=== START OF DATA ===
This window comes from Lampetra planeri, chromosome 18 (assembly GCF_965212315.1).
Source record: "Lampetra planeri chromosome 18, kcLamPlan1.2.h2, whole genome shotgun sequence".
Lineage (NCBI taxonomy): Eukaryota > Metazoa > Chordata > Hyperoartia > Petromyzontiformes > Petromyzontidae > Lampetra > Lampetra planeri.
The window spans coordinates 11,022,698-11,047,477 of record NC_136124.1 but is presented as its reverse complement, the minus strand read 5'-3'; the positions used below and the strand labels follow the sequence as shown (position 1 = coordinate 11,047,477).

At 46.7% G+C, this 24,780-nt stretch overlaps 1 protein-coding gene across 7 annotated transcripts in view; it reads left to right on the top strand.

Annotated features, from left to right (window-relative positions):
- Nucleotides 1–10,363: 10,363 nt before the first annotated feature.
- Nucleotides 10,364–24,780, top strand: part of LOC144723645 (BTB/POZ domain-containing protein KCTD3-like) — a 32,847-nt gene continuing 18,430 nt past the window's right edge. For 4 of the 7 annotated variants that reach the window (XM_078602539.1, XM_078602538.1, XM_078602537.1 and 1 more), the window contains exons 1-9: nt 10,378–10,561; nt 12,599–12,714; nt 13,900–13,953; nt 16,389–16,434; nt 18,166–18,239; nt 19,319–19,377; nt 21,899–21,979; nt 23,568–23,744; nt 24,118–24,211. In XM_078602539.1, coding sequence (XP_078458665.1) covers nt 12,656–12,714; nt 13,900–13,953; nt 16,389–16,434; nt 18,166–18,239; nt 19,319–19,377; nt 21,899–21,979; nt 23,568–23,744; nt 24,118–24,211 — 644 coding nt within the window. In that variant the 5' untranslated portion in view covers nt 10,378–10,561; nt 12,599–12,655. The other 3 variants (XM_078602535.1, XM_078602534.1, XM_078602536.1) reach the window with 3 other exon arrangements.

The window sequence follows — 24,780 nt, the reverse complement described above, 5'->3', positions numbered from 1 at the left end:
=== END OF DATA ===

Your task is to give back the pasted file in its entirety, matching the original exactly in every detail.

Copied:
This window comes from Lampetra planeri, chromosome 18 (assembly GCF_965212315.1).
Source record: "Lampetra planeri chromosome 18, kcLamPlan1.2.h2, whole genome shotgun sequence".
Lineage (NCBI taxonomy): Eukaryota > Metazoa > Chordata > Hyperoartia > Petromyzontiformes > Petromyzontidae > Lampetra > Lampetra planeri.
The window spans coordinates 11,022,698-11,047,477 of record NC_136124.1 but is presented as its reverse complement, the minus strand read 5'-3'; the positions used below and the strand labels follow the sequence as shown (position 1 = coordinate 11,047,477).

At 46.7% G+C, this 24,780-nt stretch overlaps 1 protein-coding gene across 7 annotated transcripts in view; it reads left to right on the top strand.

Annotated features, from left to right (window-relative positions):
- Nucleotides 1–10,363: 10,363 nt before the first annotated feature.
- Nucleotides 10,364–24,780, top strand: part of LOC144723645 (BTB/POZ domain-containing protein KCTD3-like) — a 32,847-nt gene continuing 18,430 nt past the window's right edge. For 4 of the 7 annotated variants that reach the window (XM_078602539.1, XM_078602538.1, XM_078602537.1 and 1 more), the window contains exons 1-9: nt 10,378–10,561; nt 12,599–12,714; nt 13,900–13,953; nt 16,389–16,434; nt 18,166–18,239; nt 19,319–19,377; nt 21,899–21,979; nt 23,568–23,744; nt 24,118–24,211. In XM_078602539.1, coding sequence (XP_078458665.1) covers nt 12,656–12,714; nt 13,900–13,953; nt 16,389–16,434; nt 18,166–18,239; nt 19,319–19,377; nt 21,899–21,979; nt 23,568–23,744; nt 24,118–24,211 — 644 coding nt within the window. In that variant the 5' untranslated portion in view covers nt 10,378–10,561; nt 12,599–12,655. The other 3 variants (XM_078602535.1, XM_078602534.1, XM_078602536.1) reach the window with 3 other exon arrangements.

The window sequence follows — 24,780 nt, the reverse complement described above, 5'->3', positions numbered from 1 at the left end: